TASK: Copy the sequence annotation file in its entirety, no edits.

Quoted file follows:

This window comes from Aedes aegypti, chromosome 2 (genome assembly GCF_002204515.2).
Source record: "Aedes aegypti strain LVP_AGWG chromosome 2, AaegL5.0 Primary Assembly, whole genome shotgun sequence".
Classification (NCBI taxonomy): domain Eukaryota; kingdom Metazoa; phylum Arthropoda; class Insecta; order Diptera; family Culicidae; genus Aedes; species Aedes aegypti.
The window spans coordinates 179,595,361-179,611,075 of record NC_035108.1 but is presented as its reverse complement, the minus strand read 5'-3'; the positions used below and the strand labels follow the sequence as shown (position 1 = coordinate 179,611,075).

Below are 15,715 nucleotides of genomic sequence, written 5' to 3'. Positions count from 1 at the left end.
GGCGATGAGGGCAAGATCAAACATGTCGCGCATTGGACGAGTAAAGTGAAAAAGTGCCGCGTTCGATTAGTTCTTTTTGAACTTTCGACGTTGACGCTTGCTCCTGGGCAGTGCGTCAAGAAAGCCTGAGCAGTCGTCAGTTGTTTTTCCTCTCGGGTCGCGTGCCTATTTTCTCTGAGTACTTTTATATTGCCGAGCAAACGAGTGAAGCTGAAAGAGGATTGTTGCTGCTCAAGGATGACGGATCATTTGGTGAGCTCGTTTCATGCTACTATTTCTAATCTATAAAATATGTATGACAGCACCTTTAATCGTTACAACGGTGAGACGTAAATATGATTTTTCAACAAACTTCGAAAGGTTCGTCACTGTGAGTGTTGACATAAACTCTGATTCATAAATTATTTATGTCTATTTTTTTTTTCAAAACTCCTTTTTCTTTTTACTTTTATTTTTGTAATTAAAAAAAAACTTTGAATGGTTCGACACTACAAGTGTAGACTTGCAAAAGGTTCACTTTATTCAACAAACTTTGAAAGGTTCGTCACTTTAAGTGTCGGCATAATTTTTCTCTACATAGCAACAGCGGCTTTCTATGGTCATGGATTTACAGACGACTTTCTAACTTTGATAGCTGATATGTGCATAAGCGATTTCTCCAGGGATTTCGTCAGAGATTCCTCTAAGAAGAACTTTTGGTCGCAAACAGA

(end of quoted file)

This window comes from Aedes aegypti, chromosome 2 (genome assembly GCF_002204515.2).
Source record: "Aedes aegypti strain LVP_AGWG chromosome 2, AaegL5.0 Primary Assembly, whole genome shotgun sequence".
Classification (NCBI taxonomy): domain Eukaryota; kingdom Metazoa; phylum Arthropoda; class Insecta; order Diptera; family Culicidae; genus Aedes; species Aedes aegypti.
The window spans coordinates 179,595,361-179,611,075 of record NC_035108.1 but is presented as its reverse complement, the minus strand read 5'-3'; the positions used below and the strand labels follow the sequence as shown (position 1 = coordinate 179,611,075).

Below are 15,715 nucleotides of genomic sequence, written 5' to 3'. Positions count from 1 at the left end.
GGCGATGAGGGCAAGATCAAACATGTCGCGCATTGGACGAGTAAAGTGAAAAAGTGCCGCGTTCGATTAGTTCTTTTTGAACTTTCGACGTTGACGCTTGCTCCTGGGCAGTGCGTCAAGAAAGCCTGAGCAGTCGTCAGTTGTTTTTCCTCTCGGGTCGCGTGCCTATTTTCTCTGAGTACTTTTATATTGCCGAGCAAACGAGTGAAGCTGAAAGAGGATTGTTGCTGCTCAAGGATGACGGATCATTTGGTGAGCTCGTTTCATGCTACTATTTCTAATCTATAAAATATGTATGACAGCACCTTTAATCGTTACAACGGTGAGACGTAAATATGATTTTTCAACAAACTTCGAAAGGTTCGTCACTGTGAGTGTTGACATAAACTCTGATTCATAAATTATTTATGTCTATTTTTTTTTTCAAAACTCCTTTTTCTTTTTACTTTTATTTTTGTAATTAAAAAAAAACTTTGAATGGTTCGACACTACAAGTGTAGACTTGCAAAAGGTTCACTTTATTCAACAAACTTTGAAAGGTTCGTCACTTTAAGTGTCGGCATAATTTTTCTCTACATAGCAACAGCGGCTTTCTATGGTCATGGATTTACAGACGACTTTCTAACTTTGATAGCTGATATGTGCATAAGCGATTTCTCCAGGGATTTCGTCAGAGATTCCTCTAAGAAGAACTTTTGGTCGCAAACAGA